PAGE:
72 Carmel  Indiana 101,068 79,191 +27.63% 47.5 sq mi 2,128/sq mi
  1. ^ The 2019 Estimate population for Canadian cities uses their 2016 Census population.
  2. ^ The 2010 Census population for Canadian cities uses their 2011 Census population.

See also[edit]

Notes[edit]

A. ^ a Various sources include Quebec City, Montreal and Ottawa in the Great Lakes Megalopolis, while excluding Minneapolis–Saint Paul, Kansas City, Cincinnati, Indianapolis, Louisville, and Columbus.[18] All these partial-consensus and non-consensus cities lie at the eastern, western, and southern fringes of the megalopolis.

Gallery[edit]

References[edit]

  1. ^ "Great Lakes States 2020". Retrieved 2020-04-12.
  2. ^ "Beyond Megalopolis: Exploring America's New "Megapolitan" Geography - America 2050". america2050.org. Retrieved 8 July 2016.
  3. ^ Bell, Daniel; Stephen Richards Graubard (1997). Toward the year 2000: work in progress. MIT Press. p. 87. ISBN 0-262-52237-3.
  4. ^ a b Cities: Capital for the New Megalopolis.Time magazine, November 4, 1966. Retrieved on July 16, 2010.
  5. ^ Doxiadis, Constantinos. (1970) The Great Lakes Megalopolis. Doxiadis Assoc.
  6. ^ "MegaCensusReport.indd" (PDF). America2050.org.
  7. ^ "About Our Great Lakes -Great Lakes Basin Facts- NOAA Great Lakes Environmental Research Lab (GLERL)". Glerl.noaa.gov. Archived from the original on 2012-03-08. Retrieved 2012-04-19.
  8. ^ a b "Economy of the Great Lakes Region". Great-lakes.net. 2012-04-13. Archived from the original on 2012-05-04. Retrieved 2012-04-19.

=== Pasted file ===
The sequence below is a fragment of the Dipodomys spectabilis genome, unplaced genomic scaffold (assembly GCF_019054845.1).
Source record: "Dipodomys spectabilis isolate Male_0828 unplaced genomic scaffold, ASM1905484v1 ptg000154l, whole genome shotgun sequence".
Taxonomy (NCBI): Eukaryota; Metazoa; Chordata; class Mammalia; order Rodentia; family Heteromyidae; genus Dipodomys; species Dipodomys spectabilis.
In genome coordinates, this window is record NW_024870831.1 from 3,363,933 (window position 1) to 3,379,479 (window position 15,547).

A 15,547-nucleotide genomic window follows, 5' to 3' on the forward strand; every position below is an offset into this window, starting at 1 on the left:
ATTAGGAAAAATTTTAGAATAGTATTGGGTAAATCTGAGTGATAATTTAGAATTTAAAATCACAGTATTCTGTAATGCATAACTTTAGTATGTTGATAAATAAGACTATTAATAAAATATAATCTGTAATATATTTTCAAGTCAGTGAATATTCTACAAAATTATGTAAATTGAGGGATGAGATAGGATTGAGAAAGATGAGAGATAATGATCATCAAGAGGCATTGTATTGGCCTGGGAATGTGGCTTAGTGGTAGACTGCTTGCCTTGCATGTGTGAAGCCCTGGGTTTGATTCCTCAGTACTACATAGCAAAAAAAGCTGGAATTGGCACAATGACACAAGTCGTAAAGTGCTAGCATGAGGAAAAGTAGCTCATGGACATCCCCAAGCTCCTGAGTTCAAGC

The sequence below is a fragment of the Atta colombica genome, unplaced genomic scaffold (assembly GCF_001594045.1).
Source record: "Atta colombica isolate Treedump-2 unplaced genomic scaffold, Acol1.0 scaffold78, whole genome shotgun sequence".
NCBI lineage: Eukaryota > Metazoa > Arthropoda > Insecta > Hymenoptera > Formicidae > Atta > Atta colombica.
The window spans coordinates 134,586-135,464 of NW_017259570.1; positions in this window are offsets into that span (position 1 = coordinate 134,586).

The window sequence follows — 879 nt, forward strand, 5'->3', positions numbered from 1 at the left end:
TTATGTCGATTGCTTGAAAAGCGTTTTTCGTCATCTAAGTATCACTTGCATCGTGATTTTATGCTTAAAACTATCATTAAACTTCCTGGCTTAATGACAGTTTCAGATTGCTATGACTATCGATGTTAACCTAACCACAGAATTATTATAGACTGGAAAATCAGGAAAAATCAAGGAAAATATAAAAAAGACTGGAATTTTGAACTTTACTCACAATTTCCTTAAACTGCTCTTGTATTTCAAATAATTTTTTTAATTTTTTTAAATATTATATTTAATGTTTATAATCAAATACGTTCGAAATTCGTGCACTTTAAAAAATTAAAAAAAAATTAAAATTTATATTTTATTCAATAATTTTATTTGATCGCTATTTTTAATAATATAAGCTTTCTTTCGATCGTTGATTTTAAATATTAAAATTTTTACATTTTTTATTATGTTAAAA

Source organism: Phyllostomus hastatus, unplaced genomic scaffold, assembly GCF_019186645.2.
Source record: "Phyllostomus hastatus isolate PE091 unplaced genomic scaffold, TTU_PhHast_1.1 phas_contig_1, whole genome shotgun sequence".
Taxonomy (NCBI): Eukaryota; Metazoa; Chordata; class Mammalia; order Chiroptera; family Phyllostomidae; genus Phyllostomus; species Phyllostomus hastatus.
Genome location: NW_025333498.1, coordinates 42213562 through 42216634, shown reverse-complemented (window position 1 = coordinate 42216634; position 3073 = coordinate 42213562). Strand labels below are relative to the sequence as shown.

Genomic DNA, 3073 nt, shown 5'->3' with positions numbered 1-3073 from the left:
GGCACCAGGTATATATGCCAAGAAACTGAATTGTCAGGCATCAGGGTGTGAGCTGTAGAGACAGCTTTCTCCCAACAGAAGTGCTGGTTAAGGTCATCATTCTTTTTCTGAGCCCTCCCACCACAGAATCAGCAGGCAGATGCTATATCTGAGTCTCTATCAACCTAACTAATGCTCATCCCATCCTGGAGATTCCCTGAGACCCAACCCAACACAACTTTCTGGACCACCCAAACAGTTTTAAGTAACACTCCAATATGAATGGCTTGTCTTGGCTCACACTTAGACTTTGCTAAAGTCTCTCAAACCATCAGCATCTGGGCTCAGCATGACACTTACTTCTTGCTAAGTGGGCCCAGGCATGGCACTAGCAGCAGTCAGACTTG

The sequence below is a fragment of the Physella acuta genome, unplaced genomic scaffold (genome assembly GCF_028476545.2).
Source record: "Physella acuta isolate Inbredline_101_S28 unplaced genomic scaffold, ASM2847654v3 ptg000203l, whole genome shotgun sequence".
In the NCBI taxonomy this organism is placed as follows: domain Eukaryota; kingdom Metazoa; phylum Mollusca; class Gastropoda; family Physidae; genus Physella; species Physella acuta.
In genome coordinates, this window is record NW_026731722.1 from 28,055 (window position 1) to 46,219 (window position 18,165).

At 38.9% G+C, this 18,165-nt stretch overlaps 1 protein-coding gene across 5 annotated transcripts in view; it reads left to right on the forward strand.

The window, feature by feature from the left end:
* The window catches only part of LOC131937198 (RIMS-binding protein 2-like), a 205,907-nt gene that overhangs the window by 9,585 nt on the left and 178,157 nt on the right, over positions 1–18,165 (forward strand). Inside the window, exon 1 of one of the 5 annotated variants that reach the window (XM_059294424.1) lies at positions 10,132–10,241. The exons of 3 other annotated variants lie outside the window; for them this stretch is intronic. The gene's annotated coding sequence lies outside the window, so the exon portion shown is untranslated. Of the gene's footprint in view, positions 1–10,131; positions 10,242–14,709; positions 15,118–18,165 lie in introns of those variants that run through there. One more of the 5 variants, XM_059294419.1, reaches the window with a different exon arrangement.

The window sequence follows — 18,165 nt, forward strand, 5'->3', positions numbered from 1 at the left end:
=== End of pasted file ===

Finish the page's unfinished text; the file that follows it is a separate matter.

9. ^ U.S Army Corps of Engineers (January 2009).Great Lakes Navigation System: Economic Strength to the Nation Archived 2011-07-18 at the Wayback Machine. Retrieved on April 11, 2011.
  10. ^ America 2050: Megaregions: Great Lakes. Regional Plan Association.
  11. ^ "Home - Great Lakes and St. Lawrence Governors and Premiers". Cglslgp.org.
  12. ^ Our lakes facts Archived 2012-03-08 at the Wayback Machine. NOAA. Retrieved July 25, 2011.
  13. ^ U.S Army Corps of Engineers (January 2009).Great Lakes Navigation System: Economic Strength to the Nation Archived 2011-07-18 at the Wayback Machine. Retrieved on July 25, 2011.
  14. ^ Great Lakes Cruising Coalition Retrieved on July 25, 2011.
  15. ^ "Forecasting 2020 U.S. County and MSA Populations" (PDF). Knowledge.wharton.upenn.edu. April 2016. Retrieved 27 May 2018.
  16. ^ "List of United States cities by population", Wikipedia, 2021-03-31, retrieved 2021-03-31
  17. ^ "List of the 100 largest municipalities in Canada by population", Wikipedia, 2021-02-05, retrieved 2021-03-31
  18. ^ Example: Great Lakes Megalopolis (PDF) (Map). The Center for Urban and Regional Studies, Youngstown State University. 2005. Archived from the original (PDF) on 2010-07-05.

Coordinates: 41°N 85°W / 41°N 85°W / 41; -85